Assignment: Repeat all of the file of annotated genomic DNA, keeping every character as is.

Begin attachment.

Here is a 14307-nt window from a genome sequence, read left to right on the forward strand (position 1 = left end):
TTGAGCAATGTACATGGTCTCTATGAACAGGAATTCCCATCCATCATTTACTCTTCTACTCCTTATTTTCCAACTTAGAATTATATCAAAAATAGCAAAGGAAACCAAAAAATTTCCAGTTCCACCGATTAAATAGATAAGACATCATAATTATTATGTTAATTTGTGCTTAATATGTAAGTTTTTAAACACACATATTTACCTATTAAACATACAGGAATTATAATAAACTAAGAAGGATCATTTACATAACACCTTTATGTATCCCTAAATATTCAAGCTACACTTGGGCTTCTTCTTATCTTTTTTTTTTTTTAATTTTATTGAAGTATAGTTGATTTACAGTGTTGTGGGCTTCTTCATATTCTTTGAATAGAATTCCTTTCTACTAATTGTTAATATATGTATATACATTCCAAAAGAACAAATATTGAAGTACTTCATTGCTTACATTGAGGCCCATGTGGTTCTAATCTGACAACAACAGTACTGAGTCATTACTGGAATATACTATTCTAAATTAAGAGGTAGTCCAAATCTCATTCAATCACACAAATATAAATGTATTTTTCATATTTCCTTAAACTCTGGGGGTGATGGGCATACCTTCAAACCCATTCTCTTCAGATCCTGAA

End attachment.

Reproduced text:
Here is a 14307-nt window from a genome sequence, read left to right on the forward strand (position 1 = left end):
TTGAGCAATGTACATGGTCTCTATGAACAGGAATTCCCATCCATCATTTACTCTTCTACTCCTTATTTTCCAACTTAGAATTATATCAAAAATAGCAAAGGAAACCAAAAAATTTCCAGTTCCACCGATTAAATAGATAAGACATCATAATTATTATGTTAATTTGTGCTTAATATGTAAGTTTTTAAACACACATATTTACCTATTAAACATACAGGAATTATAATAAACTAAGAAGGATCATTTACATAACACCTTTATGTATCCCTAAATATTCAAGCTACACTTGGGCTTCTTCTTATCTTTTTTTTTTTTTAATTTTATTGAAGTATAGTTGATTTACAGTGTTGTGGGCTTCTTCATATTCTTTGAATAGAATTCCTTTCTACTAATTGTTAATATATGTATATACATTCCAAAAGAACAAATATTGAAGTACTTCATTGCTTACATTGAGGCCCATGTGGTTCTAATCTGACAACAACAGTACTGAGTCATTACTGGAATATACTATTCTAAATTAAGAGGTAGTCCAAATCTCATTCAATCACACAAATATAAATGTATTTTTCATATTTCCTTAAACTCTGGGGGTGATGGGCATACCTTCAAACCCATTCTCTTCAGATCCTGAA